9 Myths about Bathing Your Dog

It's time to bust the myths that have you bathing your dog wrong. Better late than never!
9 Myths about Bathing Your Dog

Last update: 20 February, 2018

How often, which products to use, and even debating about whether we should bathe them at all are some of the questions that surround the topic of bathing your dog. We’ll fill you in on some of the myths that are out there about bathing your dog and grooming your furry friend.

1-Since wild animals don’t bathe, we don’t need to bathe our pets

In nature, animals usually deal with the issue of cleanliness with a good mud bath, which actually helps get rid of parasites on their skin and fur. But in cities, with excessive pollution and toxins, bathing your dog is not only a matter of aesthetics, but also of health.

2-Dogs should not be bathed often

The best idea is to bathe your dog regularly.  How much time you wait in between baths depends on a variety of factors, including the characteristics of their fur. Ask the veterinarian what is best for your pet. In addition, dogs that suffer from skin diseases or allergies require more frequent bathing and with specific products.

There are many myths circulating in relation to how to bathe dogs. We tell you which ones are false so that you avoid mistakes and take better care of the skin and fur of your favorite four-legged friend.

3-Bathing your dog a can damages the pH of their skin

This only happens if you do not use a suitable shampoo for dogs. So don’t just grab any shampoo from the bathroom to wash your dog. Humans and dogs have different pH needs. Don’t even think about using a shampoo for human hair to bathe your dog. We recommend, once again, that you ask your veterinarian with shampoo they recommend for your pet.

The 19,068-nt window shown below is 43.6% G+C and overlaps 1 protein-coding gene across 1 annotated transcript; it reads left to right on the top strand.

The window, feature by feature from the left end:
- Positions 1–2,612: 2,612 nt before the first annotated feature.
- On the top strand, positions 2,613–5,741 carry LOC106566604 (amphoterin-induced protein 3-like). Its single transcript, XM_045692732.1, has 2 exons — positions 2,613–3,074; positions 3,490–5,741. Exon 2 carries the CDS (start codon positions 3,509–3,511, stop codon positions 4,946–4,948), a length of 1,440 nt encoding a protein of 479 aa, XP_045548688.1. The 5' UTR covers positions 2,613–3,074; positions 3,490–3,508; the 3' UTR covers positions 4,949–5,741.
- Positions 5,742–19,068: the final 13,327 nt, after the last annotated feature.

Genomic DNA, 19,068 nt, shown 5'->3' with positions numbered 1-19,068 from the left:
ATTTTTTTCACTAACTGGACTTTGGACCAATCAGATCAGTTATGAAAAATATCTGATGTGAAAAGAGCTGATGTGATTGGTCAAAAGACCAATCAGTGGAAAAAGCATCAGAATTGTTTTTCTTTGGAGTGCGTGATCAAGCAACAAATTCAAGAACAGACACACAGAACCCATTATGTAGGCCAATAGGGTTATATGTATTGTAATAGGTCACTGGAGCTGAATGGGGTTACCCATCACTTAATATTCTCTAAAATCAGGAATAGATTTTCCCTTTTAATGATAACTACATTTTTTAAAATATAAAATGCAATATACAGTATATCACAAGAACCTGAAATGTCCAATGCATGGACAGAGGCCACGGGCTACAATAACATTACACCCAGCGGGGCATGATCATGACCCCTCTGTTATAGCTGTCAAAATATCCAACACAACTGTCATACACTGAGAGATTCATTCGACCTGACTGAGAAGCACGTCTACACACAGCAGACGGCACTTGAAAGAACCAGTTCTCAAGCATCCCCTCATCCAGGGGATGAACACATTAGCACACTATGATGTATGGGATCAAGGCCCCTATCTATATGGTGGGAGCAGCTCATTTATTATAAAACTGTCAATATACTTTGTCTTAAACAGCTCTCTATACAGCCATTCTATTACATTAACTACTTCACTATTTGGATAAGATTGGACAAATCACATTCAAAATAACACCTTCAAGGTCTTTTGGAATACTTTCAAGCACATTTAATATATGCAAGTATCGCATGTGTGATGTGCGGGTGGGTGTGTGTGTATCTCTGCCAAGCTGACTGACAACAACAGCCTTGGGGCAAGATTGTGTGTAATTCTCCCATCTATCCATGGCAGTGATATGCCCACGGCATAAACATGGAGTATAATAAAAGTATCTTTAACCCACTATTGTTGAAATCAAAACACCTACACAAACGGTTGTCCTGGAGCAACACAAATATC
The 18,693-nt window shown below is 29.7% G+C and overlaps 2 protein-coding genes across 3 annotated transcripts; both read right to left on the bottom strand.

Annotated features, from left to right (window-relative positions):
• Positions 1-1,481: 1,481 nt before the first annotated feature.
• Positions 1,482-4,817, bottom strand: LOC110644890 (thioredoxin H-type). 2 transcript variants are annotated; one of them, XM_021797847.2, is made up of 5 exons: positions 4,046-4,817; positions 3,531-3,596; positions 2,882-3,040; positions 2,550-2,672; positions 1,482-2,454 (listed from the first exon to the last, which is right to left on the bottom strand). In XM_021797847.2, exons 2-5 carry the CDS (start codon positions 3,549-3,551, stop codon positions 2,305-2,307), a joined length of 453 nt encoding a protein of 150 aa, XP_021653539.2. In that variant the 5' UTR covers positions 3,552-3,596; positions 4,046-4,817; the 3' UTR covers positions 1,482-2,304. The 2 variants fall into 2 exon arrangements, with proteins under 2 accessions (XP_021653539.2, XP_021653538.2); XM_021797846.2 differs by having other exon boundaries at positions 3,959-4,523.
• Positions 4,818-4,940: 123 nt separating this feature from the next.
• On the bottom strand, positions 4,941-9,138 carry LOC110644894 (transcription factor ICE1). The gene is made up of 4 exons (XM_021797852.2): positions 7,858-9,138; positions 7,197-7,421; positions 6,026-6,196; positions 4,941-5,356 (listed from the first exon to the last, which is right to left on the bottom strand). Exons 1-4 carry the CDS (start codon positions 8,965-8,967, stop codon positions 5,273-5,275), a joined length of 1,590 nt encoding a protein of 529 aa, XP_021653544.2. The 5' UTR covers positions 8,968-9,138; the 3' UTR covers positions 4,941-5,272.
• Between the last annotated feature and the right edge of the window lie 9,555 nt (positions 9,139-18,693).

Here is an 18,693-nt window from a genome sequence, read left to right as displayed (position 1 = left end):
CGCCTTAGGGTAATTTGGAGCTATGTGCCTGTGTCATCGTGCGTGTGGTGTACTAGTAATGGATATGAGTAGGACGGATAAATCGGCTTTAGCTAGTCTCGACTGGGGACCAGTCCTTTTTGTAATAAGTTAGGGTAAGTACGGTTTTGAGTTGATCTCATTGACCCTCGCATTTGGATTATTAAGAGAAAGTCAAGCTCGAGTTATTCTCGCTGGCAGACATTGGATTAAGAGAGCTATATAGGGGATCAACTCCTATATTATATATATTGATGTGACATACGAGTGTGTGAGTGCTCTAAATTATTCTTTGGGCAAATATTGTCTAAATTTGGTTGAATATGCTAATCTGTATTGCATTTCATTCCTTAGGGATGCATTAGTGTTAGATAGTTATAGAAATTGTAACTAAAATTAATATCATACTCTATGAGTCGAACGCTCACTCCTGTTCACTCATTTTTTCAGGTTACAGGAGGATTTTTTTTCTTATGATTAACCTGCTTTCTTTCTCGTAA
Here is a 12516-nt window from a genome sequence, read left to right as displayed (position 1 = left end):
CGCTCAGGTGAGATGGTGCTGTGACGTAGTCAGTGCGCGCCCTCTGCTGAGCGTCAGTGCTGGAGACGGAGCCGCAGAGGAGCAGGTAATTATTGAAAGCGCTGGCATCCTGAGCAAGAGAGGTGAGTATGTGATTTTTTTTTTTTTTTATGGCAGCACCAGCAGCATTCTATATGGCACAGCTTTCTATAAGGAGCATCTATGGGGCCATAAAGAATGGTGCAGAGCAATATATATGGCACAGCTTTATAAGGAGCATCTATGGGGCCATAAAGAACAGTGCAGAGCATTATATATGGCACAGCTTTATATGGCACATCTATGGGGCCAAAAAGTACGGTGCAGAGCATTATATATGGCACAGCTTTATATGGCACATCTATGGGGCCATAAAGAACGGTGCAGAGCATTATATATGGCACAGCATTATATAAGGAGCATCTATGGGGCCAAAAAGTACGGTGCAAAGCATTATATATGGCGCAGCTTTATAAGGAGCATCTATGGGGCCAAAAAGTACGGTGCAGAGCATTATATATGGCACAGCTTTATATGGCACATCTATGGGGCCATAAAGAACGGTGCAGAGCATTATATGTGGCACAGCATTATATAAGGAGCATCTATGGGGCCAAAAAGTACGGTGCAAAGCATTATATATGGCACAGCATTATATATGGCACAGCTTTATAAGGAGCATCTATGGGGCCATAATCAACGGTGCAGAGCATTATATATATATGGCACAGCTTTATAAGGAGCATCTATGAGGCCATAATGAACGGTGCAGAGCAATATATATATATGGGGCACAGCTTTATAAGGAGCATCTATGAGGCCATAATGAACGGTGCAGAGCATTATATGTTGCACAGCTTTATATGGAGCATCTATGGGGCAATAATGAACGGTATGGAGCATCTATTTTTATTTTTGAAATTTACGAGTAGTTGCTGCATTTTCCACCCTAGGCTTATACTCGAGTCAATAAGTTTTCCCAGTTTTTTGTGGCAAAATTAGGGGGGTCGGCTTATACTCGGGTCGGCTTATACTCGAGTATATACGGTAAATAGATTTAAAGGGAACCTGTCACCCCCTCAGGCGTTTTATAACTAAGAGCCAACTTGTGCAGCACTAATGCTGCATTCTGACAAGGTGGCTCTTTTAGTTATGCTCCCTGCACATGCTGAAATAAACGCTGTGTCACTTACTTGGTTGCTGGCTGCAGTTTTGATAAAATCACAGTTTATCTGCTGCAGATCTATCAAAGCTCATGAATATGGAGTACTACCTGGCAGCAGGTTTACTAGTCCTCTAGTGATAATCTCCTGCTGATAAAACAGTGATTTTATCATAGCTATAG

4-A bath can make them lose their skins’ natural oils

Unless you’re excessive in the grooming of your four-legged friend, this shouldn’t be a problem, especially if you’re use a good quality shampoo that is specifically for dogs. A bath will remove impurities and other substances that you need to get rid of so that your dog has an enviable coat of fur and healthy skin.

5-The water can cause ear infection

Unless something goes wrong or you’re careless, you should not have to put water in your pet’s ears during a bath. No water, no ear infection Pay attention to your dog’s ears during bath time and carefully remove the remains of shampoo from your dog’s ears. And, if water does get in your pet’s ears, consult a veterinarian.

6-It is necessary to use a hair dryer to dry your dog after a bath

Dogs generally do not like the noise of hair dryers.  The heat can upset your dog as well.  Unless it’s too cold for your dog to air dry, towel your dog off after a bath, and let him dry naturally in a warm, sheltered environment.

7-One application of an anti-flea shampoo is enough to eliminate these annoying parasites

This also is a big factor in the regularity with which you should bathe your dog.  Don’t think that with a single application you have gotten rid of those annoying bugs that plague your pet.  In order to completely get rid of them, you need to use several different treatments.  For example:

  • Powders
  • Spot treatments
  • Sprays

Also, if your dog is free of parasites, it is not necessary to use a flea-shampoo.

8-The hose is a great way to bathe your dog

Except on a very hot summer day when the sun is out in full force, you shouldn’t ever bathe your dog with cold water from the garden hose. This more often than not can make your dog sick.  Unless it is sweltering outside, the best idea is to bathe your dog with warm water inside, where he is safe from the cold and drafts.

9-It’s better to take your dog to a groomers

This statement is not entirely true. Before leaving your dog in the hands of a groomer, make sure to check what products they use and that they treat the animals well.  Also, remember that to dry your dog, they will subject to him extensive sessions with a hair dryer.  And that’s something that, with few exceptions, most dogs hate.

The contents of My Animals are written for informational purposes. They can't replace the diagnosis, advice, or treatment from a professional. In the case of any doubt, it's best to consult a trusted specialist.